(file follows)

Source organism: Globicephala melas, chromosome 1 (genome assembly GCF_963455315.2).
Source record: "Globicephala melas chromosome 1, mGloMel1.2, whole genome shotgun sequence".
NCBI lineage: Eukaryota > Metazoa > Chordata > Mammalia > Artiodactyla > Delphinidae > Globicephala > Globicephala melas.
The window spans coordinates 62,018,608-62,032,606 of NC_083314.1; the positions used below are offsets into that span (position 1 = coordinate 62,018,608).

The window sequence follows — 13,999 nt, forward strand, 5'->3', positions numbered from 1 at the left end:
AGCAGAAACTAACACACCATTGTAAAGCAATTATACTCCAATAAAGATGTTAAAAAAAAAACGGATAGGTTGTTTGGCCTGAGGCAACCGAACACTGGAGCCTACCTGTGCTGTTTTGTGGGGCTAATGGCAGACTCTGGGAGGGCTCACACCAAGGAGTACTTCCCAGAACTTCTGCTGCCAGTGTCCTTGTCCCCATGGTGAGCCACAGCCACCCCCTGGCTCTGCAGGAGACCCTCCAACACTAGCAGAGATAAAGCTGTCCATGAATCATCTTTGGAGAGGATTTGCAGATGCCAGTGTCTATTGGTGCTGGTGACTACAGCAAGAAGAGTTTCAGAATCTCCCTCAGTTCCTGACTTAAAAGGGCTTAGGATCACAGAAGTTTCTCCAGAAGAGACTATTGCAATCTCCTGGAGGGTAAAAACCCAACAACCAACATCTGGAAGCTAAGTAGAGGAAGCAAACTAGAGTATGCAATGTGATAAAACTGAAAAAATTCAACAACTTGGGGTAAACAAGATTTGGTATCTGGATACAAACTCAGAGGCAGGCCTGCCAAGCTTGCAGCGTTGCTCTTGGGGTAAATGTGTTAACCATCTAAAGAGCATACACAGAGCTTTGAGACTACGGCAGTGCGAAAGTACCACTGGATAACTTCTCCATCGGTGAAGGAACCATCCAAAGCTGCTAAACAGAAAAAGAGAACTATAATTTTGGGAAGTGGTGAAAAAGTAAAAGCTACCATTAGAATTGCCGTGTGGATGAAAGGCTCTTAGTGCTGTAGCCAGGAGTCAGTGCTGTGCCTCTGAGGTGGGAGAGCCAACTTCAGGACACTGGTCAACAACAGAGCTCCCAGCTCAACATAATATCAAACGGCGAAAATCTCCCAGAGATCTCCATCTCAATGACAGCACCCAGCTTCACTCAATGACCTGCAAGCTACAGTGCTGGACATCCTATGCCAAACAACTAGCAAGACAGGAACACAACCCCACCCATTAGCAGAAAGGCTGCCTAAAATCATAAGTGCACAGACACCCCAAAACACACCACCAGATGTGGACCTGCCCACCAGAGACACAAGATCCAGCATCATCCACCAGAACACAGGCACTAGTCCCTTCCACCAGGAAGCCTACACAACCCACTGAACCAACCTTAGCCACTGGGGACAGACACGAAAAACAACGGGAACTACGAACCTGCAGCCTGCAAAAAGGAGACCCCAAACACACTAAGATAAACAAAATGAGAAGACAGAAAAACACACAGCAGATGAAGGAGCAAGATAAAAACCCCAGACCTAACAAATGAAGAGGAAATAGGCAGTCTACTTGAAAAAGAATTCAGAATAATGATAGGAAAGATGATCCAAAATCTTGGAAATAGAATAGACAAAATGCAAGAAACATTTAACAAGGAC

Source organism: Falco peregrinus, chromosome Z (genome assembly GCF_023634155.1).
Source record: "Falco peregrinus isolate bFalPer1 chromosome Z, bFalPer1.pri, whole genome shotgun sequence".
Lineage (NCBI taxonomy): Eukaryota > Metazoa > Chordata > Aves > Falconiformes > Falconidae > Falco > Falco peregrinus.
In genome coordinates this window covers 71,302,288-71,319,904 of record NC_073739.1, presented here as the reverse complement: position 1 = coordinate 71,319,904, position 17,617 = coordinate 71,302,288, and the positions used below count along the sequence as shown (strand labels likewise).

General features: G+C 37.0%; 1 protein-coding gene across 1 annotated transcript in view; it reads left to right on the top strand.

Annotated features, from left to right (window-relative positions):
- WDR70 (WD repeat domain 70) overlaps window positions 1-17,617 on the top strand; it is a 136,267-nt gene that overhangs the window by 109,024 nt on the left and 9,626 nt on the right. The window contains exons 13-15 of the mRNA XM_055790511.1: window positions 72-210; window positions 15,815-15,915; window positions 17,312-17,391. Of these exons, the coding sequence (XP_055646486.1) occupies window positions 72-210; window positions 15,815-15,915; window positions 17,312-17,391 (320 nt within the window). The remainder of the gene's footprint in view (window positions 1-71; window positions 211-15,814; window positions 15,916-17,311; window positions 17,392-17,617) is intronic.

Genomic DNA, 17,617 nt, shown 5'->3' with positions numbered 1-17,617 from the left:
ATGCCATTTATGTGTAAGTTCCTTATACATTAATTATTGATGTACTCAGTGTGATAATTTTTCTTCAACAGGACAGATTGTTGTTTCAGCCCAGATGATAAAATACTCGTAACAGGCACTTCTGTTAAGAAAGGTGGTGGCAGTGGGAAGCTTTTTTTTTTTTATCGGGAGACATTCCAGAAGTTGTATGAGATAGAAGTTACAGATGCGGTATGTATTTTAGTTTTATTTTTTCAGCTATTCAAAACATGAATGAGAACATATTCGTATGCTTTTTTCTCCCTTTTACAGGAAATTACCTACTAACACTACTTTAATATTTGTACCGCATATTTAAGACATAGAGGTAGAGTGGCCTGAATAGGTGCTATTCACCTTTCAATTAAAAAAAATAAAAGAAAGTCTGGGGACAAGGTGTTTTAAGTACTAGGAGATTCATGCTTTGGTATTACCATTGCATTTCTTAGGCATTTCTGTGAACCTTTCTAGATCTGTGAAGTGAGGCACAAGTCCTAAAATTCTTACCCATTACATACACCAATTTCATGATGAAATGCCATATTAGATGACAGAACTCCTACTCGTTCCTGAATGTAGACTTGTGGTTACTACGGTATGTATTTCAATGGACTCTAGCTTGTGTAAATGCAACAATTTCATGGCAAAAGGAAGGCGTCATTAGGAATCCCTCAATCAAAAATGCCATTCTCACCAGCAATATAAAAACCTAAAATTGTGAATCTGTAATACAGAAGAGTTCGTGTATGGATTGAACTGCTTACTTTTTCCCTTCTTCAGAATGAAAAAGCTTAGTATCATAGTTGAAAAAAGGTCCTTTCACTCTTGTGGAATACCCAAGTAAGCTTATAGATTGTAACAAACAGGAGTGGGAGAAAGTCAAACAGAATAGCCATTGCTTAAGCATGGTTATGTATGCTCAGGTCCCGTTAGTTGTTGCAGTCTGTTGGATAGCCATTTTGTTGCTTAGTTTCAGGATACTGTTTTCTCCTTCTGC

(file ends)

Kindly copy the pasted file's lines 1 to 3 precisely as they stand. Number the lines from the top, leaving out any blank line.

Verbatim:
Source organism: Globicephala melas, chromosome 1 (genome assembly GCF_963455315.2).
Source record: "Globicephala melas chromosome 1, mGloMel1.2, whole genome shotgun sequence".
NCBI lineage: Eukaryota > Metazoa > Chordata > Mammalia > Artiodactyla > Delphinidae > Globicephala > Globicephala melas.